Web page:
Publications & Reports

Midwifery pre-registration education and mid-career workforce participation and experiences.

Annabel Sheehy, Rachel M Smith, Joanne E Gray, Caroline S E Homer
Centre for Midwifery, Child and Family Health, Faculty of Health, University of Technology Sydney, Australia.

Abstract

BACKGROUND: Midwives in Australia are educated through a range of routes providing flexible ways to become a midwife. Little is known about whether the route to registration impacts on mid-career experiences, in particular, whether the pathway (post-nursing pathway compared with ‘direct-entry’) makes any difference. AIM: The aim of this study was to explore the midwifery workforce experiences and participation in graduates six to seven years after completing either a post-nursing Graduate Diploma in Midwifery (GradDip) or an undergraduate degree, the Bachelor of Midwifery (BMid), from one university in New South Wales, Australia. METHODS: Data were collected from mid-career midwives having graduated from one NSW university from 2007-2008 using a survey. The survey included validated workforce participation instruments - the Maslach Burnout Inventory (MBI), the Practice Environment Scale-Nursing Work Index (PES-NWI) and the Perceptions of Empowerment in Midwifery Scale (PEMS). RESULTS: There were 75 respondents: 40% (n=30) Bachelor of Midwifery and 60% (n=45) GradDip graduates. The age range was 27-56 years old (mean age=36 years) Bachelor of Midwifery graduates being on average 7.6 years older than Graduate Diploma in Midwifery graduates (40 vs 33 years; p<0.01). Almost 80% (59), were currently working in midwifery. Nine of the 12 not working in midwifery (75%) planned to return. There were no differences in workforce participation measures between the two educational pathways. Working in a continuity of care model was protective in regards to remaining in the profession. CONCLUSION: Most mid-career graduates were still working in midwifery. There were no differences between graduates from the two pathways in relation to burnout, practice experiences or perceptions of empowerment.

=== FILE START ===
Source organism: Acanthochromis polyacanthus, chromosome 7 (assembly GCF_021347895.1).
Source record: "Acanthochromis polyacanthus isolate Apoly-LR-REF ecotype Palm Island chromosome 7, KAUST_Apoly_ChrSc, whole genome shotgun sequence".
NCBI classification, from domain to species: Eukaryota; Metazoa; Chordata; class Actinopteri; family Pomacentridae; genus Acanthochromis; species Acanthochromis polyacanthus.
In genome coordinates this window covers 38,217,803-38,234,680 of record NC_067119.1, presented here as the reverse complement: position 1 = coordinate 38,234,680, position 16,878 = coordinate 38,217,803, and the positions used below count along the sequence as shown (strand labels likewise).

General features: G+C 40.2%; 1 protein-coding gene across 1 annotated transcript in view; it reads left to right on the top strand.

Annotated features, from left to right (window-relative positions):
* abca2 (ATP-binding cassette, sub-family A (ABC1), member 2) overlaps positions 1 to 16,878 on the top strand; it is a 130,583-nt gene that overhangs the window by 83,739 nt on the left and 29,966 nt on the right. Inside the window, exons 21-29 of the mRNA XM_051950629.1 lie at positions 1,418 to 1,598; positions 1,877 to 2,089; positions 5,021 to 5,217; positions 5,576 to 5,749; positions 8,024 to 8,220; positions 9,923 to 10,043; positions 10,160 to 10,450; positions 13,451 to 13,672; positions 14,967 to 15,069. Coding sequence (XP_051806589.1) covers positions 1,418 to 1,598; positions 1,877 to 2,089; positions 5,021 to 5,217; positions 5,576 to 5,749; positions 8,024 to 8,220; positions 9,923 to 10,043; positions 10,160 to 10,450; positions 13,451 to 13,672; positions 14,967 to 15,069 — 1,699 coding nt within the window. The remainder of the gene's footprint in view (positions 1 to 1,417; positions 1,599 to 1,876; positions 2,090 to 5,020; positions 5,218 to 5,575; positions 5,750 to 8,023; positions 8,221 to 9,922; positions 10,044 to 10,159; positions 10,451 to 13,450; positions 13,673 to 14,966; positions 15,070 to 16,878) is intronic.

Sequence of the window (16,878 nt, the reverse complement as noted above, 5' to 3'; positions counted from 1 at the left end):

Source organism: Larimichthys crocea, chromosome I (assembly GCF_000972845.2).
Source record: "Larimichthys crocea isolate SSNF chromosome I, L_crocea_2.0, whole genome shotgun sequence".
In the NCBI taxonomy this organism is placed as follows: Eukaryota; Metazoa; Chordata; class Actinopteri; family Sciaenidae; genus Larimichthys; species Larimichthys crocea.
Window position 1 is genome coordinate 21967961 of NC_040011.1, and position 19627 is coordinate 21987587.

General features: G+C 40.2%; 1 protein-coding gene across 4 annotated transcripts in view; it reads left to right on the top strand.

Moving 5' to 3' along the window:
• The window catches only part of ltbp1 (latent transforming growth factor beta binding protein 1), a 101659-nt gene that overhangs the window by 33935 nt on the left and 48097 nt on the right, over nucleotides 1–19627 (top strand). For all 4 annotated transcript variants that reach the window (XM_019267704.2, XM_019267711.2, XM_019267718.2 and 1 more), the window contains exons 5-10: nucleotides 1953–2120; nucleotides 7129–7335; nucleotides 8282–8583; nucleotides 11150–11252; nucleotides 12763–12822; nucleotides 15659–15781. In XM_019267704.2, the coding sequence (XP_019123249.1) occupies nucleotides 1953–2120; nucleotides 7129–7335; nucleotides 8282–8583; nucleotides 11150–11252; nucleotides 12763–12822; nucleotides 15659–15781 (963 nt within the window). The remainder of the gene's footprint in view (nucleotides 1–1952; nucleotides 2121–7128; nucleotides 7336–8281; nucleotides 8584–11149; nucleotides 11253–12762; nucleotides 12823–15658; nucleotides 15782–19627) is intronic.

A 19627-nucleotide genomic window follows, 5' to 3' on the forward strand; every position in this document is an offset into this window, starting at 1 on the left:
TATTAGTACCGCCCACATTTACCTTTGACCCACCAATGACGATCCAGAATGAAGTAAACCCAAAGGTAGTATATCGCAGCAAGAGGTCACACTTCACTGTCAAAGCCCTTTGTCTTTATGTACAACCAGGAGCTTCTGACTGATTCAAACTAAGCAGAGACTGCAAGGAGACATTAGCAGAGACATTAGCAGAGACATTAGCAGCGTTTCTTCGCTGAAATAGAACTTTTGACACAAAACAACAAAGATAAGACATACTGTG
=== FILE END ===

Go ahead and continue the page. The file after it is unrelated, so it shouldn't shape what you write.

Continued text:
Publication

  • Journal: Women and Birth
  • Published: 02/07/2018
  • Volume: Epub ahead of print

Authors